I too, would normally sight this rifle or a flat shooter like my 270 at about 2.5 high but I actually just received my scope back from leupold with the cds in which I opted for it to be zeroed at 200 instead of 100. Thus, the reason for shooting this morning was to re-sight this sucker in.

    I should state that I was leaning towards using my 308 win as earlier stated with 165 accubonds on our cow elk hunt this fall, of which I've been working on a load for it and the best consistency I can get is about 1" groups, maybe a tad less. At this point, I'm now leaning towards using the 270 with the 130 accubonds considering how much more accurate it is. Only thing I can figure is my 308 just isn't super duper accurate.

    Sent from my SM-G950U using Tapatalk

  3. #43
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    I would also like to comment on how great leupold's customer service has been for me. I've read on several sites people bashing them; well, I originally emailed them in the spring asking about sending a scope in and it wasn't but a few days and I received a reply. Fast forward to middle of July, I mailed the scope off on the 16th I believe, received a letter a week later with more detailed instructions on payment and such. Called the following Monday to pay for it. I think in total it was from July 16 to Aug 10 or something that I didn't have my scope. When I paid for it over the phone the guy said it'd be back in about a month which was totally cool with me and to my surprise it showed up at my door I think 16 days after I made that payment. Leupold in my opinion is top notch across the board.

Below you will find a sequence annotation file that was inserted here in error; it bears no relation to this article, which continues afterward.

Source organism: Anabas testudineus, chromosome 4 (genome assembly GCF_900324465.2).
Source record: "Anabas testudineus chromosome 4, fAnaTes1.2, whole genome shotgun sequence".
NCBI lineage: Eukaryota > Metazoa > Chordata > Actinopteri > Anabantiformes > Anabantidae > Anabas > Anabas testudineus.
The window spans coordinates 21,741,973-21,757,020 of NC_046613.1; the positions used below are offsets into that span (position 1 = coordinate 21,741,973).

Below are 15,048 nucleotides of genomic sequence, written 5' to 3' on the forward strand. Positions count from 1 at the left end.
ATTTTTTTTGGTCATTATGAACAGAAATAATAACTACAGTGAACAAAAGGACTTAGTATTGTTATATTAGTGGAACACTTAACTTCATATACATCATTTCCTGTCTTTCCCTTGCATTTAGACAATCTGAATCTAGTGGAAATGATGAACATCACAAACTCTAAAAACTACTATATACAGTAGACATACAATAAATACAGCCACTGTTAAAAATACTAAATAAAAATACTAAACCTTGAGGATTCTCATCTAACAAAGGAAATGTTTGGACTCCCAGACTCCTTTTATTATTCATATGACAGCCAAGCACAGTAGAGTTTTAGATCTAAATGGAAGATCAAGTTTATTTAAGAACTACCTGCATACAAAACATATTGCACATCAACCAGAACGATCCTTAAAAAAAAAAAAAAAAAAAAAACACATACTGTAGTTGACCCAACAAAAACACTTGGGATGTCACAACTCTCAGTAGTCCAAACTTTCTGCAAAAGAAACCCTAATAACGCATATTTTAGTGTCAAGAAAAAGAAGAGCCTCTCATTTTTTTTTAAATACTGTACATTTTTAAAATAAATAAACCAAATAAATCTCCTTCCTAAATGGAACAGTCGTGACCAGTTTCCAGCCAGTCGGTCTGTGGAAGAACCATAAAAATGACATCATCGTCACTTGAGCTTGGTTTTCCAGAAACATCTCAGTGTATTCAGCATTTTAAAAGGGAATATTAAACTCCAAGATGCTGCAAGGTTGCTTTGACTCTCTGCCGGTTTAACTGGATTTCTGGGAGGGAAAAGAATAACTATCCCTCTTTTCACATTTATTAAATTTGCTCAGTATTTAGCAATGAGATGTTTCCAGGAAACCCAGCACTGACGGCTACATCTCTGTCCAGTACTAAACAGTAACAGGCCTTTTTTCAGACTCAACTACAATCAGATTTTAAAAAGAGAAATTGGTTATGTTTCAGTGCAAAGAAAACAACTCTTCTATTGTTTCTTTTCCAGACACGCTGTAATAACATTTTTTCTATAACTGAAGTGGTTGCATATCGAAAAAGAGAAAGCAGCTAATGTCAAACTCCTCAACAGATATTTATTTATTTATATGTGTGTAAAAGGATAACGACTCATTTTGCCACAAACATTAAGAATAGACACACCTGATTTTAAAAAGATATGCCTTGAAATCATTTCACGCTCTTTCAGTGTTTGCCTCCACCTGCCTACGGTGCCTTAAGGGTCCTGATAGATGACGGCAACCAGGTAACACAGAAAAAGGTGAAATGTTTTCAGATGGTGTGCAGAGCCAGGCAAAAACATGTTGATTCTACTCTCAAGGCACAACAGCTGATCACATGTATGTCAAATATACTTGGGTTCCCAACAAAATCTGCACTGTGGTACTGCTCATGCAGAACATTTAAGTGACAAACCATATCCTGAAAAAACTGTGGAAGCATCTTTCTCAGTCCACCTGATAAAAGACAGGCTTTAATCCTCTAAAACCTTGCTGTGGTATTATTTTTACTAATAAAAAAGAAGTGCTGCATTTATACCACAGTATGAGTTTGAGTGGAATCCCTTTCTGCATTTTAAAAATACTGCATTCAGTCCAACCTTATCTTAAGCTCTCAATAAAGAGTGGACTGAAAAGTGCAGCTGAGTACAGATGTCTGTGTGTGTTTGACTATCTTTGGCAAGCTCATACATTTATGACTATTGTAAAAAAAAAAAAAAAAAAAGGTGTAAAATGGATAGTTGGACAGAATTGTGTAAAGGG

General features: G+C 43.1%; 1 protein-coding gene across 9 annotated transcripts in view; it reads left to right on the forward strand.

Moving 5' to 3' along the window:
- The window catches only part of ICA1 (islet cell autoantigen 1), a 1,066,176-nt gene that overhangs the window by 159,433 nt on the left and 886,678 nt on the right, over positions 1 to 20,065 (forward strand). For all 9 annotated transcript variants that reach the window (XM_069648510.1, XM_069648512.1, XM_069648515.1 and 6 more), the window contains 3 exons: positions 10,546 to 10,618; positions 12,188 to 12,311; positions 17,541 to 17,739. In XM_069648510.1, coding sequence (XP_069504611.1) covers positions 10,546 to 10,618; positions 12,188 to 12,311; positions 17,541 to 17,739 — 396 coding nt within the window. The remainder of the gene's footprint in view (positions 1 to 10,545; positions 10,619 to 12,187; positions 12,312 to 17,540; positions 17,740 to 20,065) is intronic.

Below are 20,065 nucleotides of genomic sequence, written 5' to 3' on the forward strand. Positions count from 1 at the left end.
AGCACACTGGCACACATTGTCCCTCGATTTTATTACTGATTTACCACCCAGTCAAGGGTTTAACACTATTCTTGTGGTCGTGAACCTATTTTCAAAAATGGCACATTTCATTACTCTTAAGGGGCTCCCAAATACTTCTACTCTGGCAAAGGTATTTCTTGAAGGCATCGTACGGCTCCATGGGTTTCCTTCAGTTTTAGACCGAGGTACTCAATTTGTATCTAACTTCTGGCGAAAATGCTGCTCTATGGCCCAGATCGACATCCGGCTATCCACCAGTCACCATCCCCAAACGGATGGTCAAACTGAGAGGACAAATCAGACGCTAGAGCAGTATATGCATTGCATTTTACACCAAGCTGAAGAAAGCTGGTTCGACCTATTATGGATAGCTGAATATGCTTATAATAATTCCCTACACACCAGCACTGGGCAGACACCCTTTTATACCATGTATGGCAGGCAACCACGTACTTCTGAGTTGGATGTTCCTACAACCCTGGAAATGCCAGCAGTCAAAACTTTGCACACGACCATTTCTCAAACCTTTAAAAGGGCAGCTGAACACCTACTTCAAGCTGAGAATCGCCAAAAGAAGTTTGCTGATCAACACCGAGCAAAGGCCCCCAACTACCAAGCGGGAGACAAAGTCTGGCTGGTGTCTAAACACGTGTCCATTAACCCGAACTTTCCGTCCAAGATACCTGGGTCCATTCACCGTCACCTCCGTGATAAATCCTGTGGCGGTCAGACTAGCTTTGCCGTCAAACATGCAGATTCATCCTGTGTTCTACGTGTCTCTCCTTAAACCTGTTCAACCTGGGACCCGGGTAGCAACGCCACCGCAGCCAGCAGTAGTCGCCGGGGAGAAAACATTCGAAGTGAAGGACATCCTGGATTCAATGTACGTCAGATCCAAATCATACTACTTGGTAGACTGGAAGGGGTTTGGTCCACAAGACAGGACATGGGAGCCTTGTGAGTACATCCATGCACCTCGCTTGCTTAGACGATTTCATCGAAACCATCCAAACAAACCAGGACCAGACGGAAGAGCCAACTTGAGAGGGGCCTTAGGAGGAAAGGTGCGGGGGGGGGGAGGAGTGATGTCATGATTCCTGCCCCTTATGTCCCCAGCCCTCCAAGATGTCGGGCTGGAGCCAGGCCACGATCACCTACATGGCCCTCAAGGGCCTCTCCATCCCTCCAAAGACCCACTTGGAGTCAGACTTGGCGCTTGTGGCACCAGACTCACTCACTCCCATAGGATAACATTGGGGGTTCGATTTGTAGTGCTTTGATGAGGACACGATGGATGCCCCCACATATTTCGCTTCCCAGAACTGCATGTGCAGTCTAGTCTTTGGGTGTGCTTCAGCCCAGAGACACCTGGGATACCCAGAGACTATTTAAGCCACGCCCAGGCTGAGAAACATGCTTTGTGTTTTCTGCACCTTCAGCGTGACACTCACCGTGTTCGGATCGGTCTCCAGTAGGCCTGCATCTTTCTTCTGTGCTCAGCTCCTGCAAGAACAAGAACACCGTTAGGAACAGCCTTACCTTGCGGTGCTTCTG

Sent from my SM-G950U using Tapatalk

  4. #44
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    You choose the right zero from Leupold IMHO. All of mine are zero'd at 200 yds.

    Good luck.
    Colorado Cowboy
    Cowboy Action Shooter; Endowment Life Member-NRA, NRA certified Range Safety Officer, Pistol Instructor, Rifle Instructor, RMEF, Boone & Crockett Club.
    The Original Rocket Scientist-Retired
    "My Father always considered a walk in the mountains as the equivalent of church going."
    Aldous Huxley

  5. #45
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    With the CDS you are correct in using the 200 yard zero. Your 130 gr. loads should work just fantastic on your elk hunt. The friend that I load for who uses the 270 has taken several bulls with it using the 130 gr. Accubond and 130 gr. Partition. Both are wonderful bullets. Best of luck this fall!

    David
    NRA Life Member
    RMEF
    Montana Wild Sheep Foundation
    Boone & Crockett Club
    Montana Bow Hunters Association

    "One loves to possess arms though they hope never to."
    Thomas Jefferson